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The Astounding Wolf-Man #25
posted February 7, 2011
Robert Kirkman, Jason Howard, FCO & Ivan Plascencia
Image, comic book, 36 pages, 2011, $4.99
I'm a sucker for final episodes, and The Astounding Wolf-Man
#25 offers up several classic elements of its species: a narrative conclusion that brings elements of the initial plot-line full circle, a major character death, a new status quo established, an inexplicable teaser to a story that may never happen, and, for the most part, a safe and comfortable place provided for each of the good-guy principals and the emotional sigh of relief that comes with it. There's only a tiny bit of a fast-forward feeling involved with the major fight that takes up a significant chunk of the issue; this involves a major information dump including plot elements that might have been more satisfying discovered over five years as opposed to discussed over five pages. Mostly this is exactly what it appears to be: a sturdy issue of modern super-powered heroics, just one with a lot of business to take care of. If there's anything else that distinguishes this issue from others in the series before it, it's how far its artist Jason Howard has come first issue to last: there remains no better path for learning to do well-structured, visually appealing comics pages than doing a bunch of comics pages with that goal in mind. Writer Robert Kirkman's story seems more than ever here a kind of an arbitrarily selected clash of disparate elements, but the actions scenes have snap, and it's difficult to be too severe with a stew of incompatible characters and story ideas when they're basically hugging each other goodbye.
There are a couple of pop-culture related elements that came to mind re-reading Astounding Wolf-Man
#25, by which I mean ideas that came to mind focused not on the work itself but on wider issues that its publication suggests. The first is an observation about its mega-successful writer. Despite the fact that I'm sure it had many fans, The Astounding Wolf-Man
seemed to me based on this cancellation and just about any rational comparison of the books themselves to be a distant third quality-wise to Kirkman's Walking Dead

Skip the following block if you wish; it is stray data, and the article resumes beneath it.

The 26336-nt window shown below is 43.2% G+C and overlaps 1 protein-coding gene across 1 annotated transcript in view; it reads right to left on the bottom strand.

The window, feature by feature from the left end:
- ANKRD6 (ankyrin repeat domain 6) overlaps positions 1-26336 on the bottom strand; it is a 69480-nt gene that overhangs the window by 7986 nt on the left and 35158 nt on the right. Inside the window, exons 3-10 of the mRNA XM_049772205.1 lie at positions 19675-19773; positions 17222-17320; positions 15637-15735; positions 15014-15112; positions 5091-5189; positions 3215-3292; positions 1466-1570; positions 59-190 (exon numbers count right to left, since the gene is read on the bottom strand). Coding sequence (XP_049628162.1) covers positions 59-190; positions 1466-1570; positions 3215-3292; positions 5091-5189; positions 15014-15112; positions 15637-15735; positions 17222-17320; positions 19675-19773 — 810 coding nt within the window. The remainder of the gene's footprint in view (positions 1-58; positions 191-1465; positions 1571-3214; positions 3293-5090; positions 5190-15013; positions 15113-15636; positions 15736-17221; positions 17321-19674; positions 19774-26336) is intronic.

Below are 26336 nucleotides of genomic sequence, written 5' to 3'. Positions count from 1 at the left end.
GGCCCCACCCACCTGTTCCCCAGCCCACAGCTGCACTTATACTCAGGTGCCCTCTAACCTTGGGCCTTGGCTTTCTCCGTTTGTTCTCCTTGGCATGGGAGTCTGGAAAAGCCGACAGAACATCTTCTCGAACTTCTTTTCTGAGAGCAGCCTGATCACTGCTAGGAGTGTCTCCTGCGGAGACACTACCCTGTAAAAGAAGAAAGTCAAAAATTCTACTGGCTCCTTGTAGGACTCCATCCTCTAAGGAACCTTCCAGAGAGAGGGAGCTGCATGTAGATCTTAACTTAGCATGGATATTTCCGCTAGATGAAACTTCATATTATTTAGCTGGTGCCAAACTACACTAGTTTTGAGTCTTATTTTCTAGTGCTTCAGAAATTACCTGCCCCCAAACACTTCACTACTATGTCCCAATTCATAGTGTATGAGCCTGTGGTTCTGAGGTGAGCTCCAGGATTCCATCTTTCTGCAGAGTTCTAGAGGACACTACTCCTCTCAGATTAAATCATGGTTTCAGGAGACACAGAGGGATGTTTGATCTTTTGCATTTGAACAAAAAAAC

serials. Why is that? I think this last issue suggests that by choosing to work with what is basically a 1970s Marvel superhero book version of horror comics archetypes, Kirkman limited himself to a very specific range of effects, one that wasn't always logical and to my reading wasn't consistently sustaining. To make a comparison I'll regret maybe as soon as two sentences from now, I suspect that Kirkman needs a richer culinary/cultural tradition and a deeper pantry of genre expectations when it comes to cooking up his lived-in, longer works. He never came close to having that here.
The other thing I found compelling is that Kirkman and Howard announce in the supporting material that they're going to do a straight-up kids book, starting later this year. This made me wonder after why this
book wasn't a kids book in the first place. Kids like monsters, and the Marvel-style tamping down of the scarier bits would serve a greater purpose had this been aimed at kids, the world as depicted could be more easily forgiven for not being convincing as a lived-in setting, and the family dynamics throughout could have maybe been more poignant with a lighter, less "mature" touch. My general take on genre comics is that execution is everything and that high-concepts are stressed mostly because people want the kind of credit they can transport into other creative endeavors; this comic was at least novel in that sense, in that I'm not sure there was a whole lot that could have been done after certain choices were made early-on. Given what the series at its best said about a decent man's scrambling to deal with the events of one bad day, that seems an appropriate epitaph.